first_imgWhat’s in a number, anyway?That very well could be the question that best defines senior pitcher Katie Layne’s career. During the course of her four-year career at Wisconsin, Layne has been a staple of the UW pitching staff as the “No. 2” starter, a role she has never truly embraced or acknowledged but has nevertheless excelled in.“The whole number one-number two thing isn’t really important to me, but I try to work hard so I can get as much pitching time as I can,” said Layne, who has pitched somewhat in the shadows, behind two of the program’s all-time best, Andrea Kirchberg and Eden Brock.When Layne first came to Madison as a recruit from Vallejo, Calif., she found herself entering a pitching staff that included the Badgers’ most prolific arm to date, Andrea Kirchberg, who graduated in 2003. Kirchberg owns every major UW pitching record and was a two-time All-conference performer.That didn’t appear to faze Layne, however, as she enjoyed a breakout freshman campaign — going 11-6 with a sparkling 1.56 ERA, the fifth-best single-season ERA in Badger history. Layne jumped out to an 8-1 start, which included winning Wisconsin’s Big Ten opener 6-4 over Purdue, the first game played under the lights at Goodman Diamond. The future was brighter than ever for Layne.Unfortunately, Layne became a victim of the infamous sophomore slump, getting rocked in a 10-1 loss in the team’s first game and never really recovering. She won only three games the entire season.The difficulty of living up to the school’s all-time best pitcher was not the toughest part of Layne’s early years with Wisconsin, despite the huge shoes Layne was expected to fill after her outstanding freshman year; rather, a sudden loss of confidence was to blame.“It definitely was tough to play behind Andrea, but I think it was more the college competition in general,” Layne said. “I knew the competition would be harder, but I didn’t realize how much. When I saw the difference, I think I got very intimidated. I didn’t have much confidence in my game. At times I didn’t feel like I deserved to be here.”Layne’s tumultuous sophomore campaign was the low point for the hurler, and as her confidence fell, so did her statistics and playing time. Layne went from being the heir apparent to Kirchberg to the biggest question mark on the team in 2004. Which Katie Layne would show up? The dominant ace of 2002 or the unconfident pushover of 2003?It didn’t look good after Layne was knocked around in her second-straight season opener, opening the door for upstart freshman Brock to make a name for herself. However, Layne’s career made a U-turn Feb. 20 against the No. 17 Iowa Hawkeyes. Layne dominated the conference rival and UW won 6-3 on the strength of a two-run complete game. It was Wisconsin’s first victory over Iowa since 1999 and only the second ever against the Hawkeyes.Since then, Layne and Brock have split time almost evenly, though Brock is generally considered the Badgers’ No. 1, something Layne doesn’t mind too much.“I don’t feel like Eden and I are in competition at all,” Layne said. “I know that I have to keep up on my game, because I know that if I don’t, she will [take my place more often], and I think that is a great thing to have. Especially this season, we have been really supportive of each other.”In the pitcher’s circle, Layne is intense and fearless, with a Randy Johnson-esque stare that is just as much part of her repertoire as her wide array of pitches.“You can always tell Katie is on her game. She is light on the mound, with hop to her step and is entirely focused on her next pitch,” Wisconsin head coach Karen Gallagher said. “She has so much natural talent, all she needed was to be focused and she is there now. She has her moments when she is unhittable.”“My high school coach told me never to show emotion, never to let the batter know what you are thinking, and I do my best to keep them out of my head and keep my game face on,” Layne said.Layne’s game face was on the mound too much for her opponents this past weekend, when Layne came up huge when Wisconsin needed her most. The Badgers continue to fight for a spot in the Big Ten tournament and needed conference victories desperately last weekend after losing seven-straight.Layne picked up three wins, as Wisconsin went 3-1, including both games of a doubleheader on Sunday against Indiana. The wins gave Wisconsin breathing room in the conference standings and more importantly gave the team the momentum it has been starving for.“It felt great and I felt great for my team,” Layne said. “They were huge wins for us.”The big weekend for Layne only further enforces the fact that she, despite being unheralded, has not been pitching in the shadows of two of the Wisconsin’s all-time greats, but is one of them herself.last_img read more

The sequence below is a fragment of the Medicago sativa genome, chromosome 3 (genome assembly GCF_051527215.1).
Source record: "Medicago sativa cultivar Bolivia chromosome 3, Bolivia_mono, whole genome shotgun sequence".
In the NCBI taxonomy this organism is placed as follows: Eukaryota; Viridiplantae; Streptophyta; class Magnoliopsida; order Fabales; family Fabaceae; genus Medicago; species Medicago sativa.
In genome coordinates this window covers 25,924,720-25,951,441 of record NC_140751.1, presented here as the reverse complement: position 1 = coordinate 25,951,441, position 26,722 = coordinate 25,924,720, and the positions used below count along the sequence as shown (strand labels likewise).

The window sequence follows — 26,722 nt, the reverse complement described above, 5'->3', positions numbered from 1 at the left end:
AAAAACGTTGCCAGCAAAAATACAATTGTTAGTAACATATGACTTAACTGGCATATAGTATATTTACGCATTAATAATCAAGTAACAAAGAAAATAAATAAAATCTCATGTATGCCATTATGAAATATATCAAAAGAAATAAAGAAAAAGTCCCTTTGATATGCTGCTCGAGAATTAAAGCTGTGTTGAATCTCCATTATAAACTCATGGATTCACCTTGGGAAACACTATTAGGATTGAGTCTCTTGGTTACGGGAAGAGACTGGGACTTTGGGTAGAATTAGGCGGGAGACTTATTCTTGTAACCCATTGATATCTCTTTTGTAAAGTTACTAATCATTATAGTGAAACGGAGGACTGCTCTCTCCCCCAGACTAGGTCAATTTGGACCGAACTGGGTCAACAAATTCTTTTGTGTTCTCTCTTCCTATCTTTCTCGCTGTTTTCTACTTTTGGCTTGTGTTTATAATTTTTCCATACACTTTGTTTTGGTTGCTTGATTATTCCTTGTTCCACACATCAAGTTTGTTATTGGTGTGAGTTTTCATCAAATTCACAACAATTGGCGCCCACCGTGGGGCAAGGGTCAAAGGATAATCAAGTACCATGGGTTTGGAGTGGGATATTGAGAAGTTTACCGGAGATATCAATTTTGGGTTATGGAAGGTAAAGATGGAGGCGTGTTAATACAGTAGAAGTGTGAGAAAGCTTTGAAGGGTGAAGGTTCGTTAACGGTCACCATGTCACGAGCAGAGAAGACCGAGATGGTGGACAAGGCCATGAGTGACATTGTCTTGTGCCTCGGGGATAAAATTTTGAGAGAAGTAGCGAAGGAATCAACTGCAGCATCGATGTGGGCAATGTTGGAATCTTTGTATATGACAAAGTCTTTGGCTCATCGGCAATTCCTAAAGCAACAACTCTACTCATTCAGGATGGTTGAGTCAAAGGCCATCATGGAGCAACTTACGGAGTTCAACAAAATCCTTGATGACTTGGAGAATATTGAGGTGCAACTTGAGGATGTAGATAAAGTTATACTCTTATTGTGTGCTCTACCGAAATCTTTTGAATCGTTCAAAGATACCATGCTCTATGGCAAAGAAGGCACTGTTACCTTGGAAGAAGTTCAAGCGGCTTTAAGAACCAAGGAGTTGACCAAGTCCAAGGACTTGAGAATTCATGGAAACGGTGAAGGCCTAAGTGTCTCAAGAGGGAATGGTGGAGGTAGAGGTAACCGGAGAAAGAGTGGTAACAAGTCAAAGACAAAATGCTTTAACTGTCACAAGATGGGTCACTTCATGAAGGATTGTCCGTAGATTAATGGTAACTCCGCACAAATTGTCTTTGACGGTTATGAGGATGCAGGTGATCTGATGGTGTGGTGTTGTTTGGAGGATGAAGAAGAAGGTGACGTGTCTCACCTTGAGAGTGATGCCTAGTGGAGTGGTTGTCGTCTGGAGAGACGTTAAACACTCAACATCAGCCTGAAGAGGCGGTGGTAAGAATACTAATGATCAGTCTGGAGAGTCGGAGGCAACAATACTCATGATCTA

Ferrari 1-2 at Chinese GP first practice


first_imgChampionship leader Nico Rosberg was third, just ahead of Lewis Hamilton.Jenson Button was 12th, and Jolyon Palmer 15th.Fernando Alonso has been passed fit to race after missing the Bahrain Grand Prix through injury.last_img